Common Lawn Care Mistakes You Need to Stop Doing



Having a manicured lawn adds a beautiful feature you can enjoy. Not to mention how much curb appeal and property value landscaping adds. For this reason, it’s essential you pay attention to how you’re taking care of your lawn. While some people might think lawn care is fool-proof, they’re wrong. You need to pay attention to what you’re doing if you don’t want to cause more harm than good. Everyone makes mistakes, so make sure you know the typical lawn care mistakes you need to stop doing right now.

Overwatering your lawn

There is such a thing as too much of a good thing. If you overwater your lawn, nutrients will be carried away, fungus will thrive, and weeds could get out of control. Excess moisture in your lawn makes it difficult for dead plant material to break down, leaving you with thatch. Thatch is a thick mat of partially decomposed roots and stems. This thick mat prevents nutrients from reaching the roots of your lawn.

Underwatering your lawn

Lawns usually require about an inch or two of water per week. However, each type of grass has its own qualities, so it’s best to determine which type you have to know for sure how much water it needs. If you start noticing the soil is dry and slow growth, you’re probably underwatering your lawn. Another way to determine underwatering is to pay close attention to the spring back. Are footprints more visible on your grass? If so, it’s time to water your lawn!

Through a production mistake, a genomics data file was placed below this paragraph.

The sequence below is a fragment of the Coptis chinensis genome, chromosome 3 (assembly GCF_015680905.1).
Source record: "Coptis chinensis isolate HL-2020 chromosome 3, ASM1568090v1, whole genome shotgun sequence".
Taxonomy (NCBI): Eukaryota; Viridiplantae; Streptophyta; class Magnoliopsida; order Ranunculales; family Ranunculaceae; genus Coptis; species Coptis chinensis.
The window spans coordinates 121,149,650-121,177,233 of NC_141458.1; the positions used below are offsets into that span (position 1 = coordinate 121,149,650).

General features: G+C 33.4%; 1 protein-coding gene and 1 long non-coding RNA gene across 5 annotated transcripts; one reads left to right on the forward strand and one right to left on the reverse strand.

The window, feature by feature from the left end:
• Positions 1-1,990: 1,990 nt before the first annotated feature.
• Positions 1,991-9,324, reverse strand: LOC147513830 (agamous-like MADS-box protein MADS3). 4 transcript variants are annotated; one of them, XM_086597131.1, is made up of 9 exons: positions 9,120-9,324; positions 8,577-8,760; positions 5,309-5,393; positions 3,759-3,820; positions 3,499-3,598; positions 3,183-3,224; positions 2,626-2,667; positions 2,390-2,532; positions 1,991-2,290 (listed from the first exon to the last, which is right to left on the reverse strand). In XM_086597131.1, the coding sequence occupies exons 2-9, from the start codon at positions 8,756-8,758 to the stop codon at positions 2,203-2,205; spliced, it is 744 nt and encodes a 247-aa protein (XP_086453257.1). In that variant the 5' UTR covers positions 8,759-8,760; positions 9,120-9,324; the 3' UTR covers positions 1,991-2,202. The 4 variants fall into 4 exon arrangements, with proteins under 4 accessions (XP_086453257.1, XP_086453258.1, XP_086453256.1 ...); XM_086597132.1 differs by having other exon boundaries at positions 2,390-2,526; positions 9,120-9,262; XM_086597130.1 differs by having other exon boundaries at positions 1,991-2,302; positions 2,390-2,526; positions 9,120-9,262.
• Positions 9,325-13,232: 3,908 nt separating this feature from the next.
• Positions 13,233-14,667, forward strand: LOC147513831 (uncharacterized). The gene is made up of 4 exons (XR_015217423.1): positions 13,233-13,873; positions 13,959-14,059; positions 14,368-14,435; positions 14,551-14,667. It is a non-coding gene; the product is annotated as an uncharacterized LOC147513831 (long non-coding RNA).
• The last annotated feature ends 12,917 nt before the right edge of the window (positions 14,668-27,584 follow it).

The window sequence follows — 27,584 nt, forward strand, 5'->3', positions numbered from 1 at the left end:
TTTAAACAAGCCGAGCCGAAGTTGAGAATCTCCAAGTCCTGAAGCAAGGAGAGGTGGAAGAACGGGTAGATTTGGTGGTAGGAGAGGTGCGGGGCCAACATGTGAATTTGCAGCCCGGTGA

Cutting the grass too short

Brown and bare spots in your lawn are signs that you’re cutting your grass too short.

When you mow your lawn, you’re removing a portion of the leaf surface responsible for producing food through photosynthesis. If you cut the grass too short, you’ll affect root growth, depleting the grass of nutrients. Make sure the mower’s blades are sharp. This way, you end with a clean-cut instead of torn, dull-looking grass.

Not aerating 

If the soil is compacted, nutrients won’t be able to reach your plants as easily. Aeration involves perforating the soil to allow water, air, and nutrients to reach the grassroots. This method helps the roots to grow deep, producing a strong and healthy lawn. It’s best to aerate your lawn during the growing season, using adequate tools. 

Not fertilizing

Healthy plants need healthy soil. As time passes, soil naturally starts losing important nutrients plants need to survive. Fertilizing your lawn replenishes the soil with essential nutrients your lawn needs to maintain that lush look. Soil needs phosphorus, potassium, and nitrate to create the perfect conditions for plant growth. Applying fertilizer will undoubtedly boost the quality of the soil to have the ideal lawn.


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